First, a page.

Look Mom, no hands

Tim Graf

Do you ever think about the workings of your physical body?

Of course, there are plenty of people who do, people who work in science or medicine. I didn’t until a few years ago. Never gave it a moments “thought.”

A human beings thought processes can be broken down basically into two groups: subconscious thought and conscious thought.

First, subconscious thought.

Every minute of every day our bodies perform functions that are automatic. Our hearts beat for circulations, our lungs fill up with oxygen and send it pumping through our blood and exhale the carbon dioxide byproduct. We don’t have to consciously think about digestion or elimination of waste, those things are automatic. White blood cells rush to the scene of any wound and immediately begin the task of healing. Ask any mother, reproduction is a process mainly out of her control.

These functions carry on in most humans day in and day out in perfect order. Our brains take care of the processes through subconscious thought.

I’ve read studies saying that subconscious thoughts make up around 96% of our mental activity and we aren’t even aware it is going on.

Next, Conscious thoughts.

Some might say our higher order of thoughts are our conscious thoughts. They are the ones you are responsible for directing, every conscious decision, belief, realization, all learning, and directed physical and mental action.

What is the relationship between our conscious thoughts and our subconscious thoughts? Can our subconscious be directed by our conscious?

Think about a child just learning how to ride a bike without training wheels. This little guy has to use all of his conscious ability to learn. To ride well, he must master the thought processes of concentration balance and coordination. A few bumps and bruises later he’s getting the hang of it.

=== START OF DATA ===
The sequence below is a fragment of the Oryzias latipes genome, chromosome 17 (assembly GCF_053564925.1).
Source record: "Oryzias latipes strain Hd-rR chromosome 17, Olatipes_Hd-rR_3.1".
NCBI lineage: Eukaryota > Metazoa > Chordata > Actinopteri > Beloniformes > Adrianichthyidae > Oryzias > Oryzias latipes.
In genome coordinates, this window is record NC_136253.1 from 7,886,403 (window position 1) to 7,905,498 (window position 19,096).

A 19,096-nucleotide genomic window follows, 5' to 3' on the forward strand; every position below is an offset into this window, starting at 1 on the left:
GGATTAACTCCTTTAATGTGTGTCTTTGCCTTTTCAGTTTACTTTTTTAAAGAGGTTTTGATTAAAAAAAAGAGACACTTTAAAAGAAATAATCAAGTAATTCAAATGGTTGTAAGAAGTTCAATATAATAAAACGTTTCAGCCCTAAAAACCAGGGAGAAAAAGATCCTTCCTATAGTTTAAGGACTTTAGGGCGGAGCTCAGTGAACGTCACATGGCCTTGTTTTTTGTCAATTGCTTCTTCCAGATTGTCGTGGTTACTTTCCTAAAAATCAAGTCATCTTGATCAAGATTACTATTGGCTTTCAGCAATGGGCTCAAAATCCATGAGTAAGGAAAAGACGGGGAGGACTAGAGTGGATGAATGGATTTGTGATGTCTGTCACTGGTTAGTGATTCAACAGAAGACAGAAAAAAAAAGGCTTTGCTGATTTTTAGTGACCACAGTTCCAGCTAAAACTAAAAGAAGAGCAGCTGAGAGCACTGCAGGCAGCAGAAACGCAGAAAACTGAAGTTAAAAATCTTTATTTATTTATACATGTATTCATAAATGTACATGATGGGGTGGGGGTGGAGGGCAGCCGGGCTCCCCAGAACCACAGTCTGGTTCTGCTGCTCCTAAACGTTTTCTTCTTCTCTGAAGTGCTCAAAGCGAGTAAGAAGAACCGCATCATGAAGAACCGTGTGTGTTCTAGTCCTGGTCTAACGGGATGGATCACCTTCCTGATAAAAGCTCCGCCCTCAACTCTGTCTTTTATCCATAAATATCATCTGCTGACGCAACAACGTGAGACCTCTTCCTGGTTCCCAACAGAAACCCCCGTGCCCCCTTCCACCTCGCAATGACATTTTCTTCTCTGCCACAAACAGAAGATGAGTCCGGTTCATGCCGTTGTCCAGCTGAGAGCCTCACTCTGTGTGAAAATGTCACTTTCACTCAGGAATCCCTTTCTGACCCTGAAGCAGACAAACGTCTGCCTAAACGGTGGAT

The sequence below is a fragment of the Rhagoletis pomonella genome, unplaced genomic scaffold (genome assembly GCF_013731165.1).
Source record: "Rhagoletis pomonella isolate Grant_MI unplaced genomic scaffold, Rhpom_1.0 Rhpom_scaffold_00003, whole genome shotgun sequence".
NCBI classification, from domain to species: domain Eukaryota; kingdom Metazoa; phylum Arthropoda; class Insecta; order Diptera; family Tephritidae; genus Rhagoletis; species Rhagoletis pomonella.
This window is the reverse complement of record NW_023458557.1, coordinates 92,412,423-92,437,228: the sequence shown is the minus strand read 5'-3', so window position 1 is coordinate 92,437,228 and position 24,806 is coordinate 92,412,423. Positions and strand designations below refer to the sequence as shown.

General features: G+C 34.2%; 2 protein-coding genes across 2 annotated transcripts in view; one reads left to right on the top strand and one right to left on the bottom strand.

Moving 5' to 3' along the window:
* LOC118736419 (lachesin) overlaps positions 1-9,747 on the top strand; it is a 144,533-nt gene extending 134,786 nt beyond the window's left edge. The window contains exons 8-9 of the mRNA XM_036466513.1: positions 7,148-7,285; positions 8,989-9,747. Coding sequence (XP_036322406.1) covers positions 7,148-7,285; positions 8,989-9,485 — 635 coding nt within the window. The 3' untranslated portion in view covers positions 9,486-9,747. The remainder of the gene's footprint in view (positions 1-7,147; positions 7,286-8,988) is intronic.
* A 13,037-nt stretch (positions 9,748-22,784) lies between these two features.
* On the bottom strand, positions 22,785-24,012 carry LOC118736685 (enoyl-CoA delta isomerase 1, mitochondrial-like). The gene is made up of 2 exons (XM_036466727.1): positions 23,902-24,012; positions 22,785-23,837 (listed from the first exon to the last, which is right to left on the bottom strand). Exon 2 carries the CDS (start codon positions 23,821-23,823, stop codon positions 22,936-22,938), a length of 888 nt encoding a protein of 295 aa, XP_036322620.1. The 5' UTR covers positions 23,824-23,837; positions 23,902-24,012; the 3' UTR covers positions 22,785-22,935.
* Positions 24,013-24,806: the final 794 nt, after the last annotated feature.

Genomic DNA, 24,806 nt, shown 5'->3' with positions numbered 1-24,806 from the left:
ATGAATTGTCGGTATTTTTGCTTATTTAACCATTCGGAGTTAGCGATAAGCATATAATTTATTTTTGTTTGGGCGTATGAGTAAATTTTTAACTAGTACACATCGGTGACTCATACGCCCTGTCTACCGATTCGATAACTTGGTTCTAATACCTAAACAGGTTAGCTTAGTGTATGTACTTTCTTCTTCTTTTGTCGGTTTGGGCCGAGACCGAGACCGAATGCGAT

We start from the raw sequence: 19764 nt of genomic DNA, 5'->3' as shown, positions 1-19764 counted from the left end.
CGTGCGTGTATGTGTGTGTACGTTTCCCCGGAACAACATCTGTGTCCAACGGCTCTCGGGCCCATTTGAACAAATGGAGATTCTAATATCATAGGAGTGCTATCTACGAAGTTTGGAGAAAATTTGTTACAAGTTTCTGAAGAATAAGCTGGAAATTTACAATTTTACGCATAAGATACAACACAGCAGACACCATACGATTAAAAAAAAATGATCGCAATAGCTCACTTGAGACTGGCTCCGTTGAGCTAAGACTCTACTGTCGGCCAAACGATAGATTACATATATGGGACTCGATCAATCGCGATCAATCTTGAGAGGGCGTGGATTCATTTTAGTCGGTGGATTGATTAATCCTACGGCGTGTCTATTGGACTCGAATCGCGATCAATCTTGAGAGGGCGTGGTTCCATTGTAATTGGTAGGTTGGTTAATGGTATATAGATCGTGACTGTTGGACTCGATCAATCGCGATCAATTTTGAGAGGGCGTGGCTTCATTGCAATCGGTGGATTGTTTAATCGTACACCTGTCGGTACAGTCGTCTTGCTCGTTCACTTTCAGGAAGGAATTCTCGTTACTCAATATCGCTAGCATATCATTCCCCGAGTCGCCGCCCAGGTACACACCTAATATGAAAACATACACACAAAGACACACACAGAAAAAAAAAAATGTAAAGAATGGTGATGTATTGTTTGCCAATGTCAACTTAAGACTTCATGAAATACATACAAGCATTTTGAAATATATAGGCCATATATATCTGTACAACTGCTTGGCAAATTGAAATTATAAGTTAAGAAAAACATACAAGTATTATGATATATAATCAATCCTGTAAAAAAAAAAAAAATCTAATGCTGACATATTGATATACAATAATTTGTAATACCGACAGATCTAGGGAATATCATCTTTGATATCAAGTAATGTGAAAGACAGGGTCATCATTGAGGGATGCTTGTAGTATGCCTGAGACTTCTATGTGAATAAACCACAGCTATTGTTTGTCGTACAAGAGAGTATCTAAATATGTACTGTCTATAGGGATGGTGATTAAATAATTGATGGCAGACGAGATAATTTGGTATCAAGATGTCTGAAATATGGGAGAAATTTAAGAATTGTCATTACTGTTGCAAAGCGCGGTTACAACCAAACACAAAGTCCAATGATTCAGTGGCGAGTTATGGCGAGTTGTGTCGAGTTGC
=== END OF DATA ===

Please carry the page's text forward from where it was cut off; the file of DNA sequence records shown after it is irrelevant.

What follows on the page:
Fast forward, after the countless hours of long summer days, he’s pedaling that bike without thinking at all. “Look Mom, no hands!” His once very conscious thought practice has become subconscious.

When that child grows and becomes a parent himself, he decides to put his own boy on a bike and joins him. Even though, he hadn’t pedaled in years, do you think he remembers how? Sure, he gets on and rides as if he’d never stopped. That’s the power of the subconscious.

The idea of learning something consciously which passes into the automatic habits of the subconscious is nothing new. You see it in virtually every field, music, sport, art.

The idea of training our subconscious with our conscious mind is fascinating. How plastic is our subconscious to the direction of the conscious?

My opinion is that our conscious mind can direct our subconscious into performing just about any task with ease and perfection.

My point for today is simply to encourage you to think about the two processes and how they operate. Something I never gave a moments “thought” until a few years ago.

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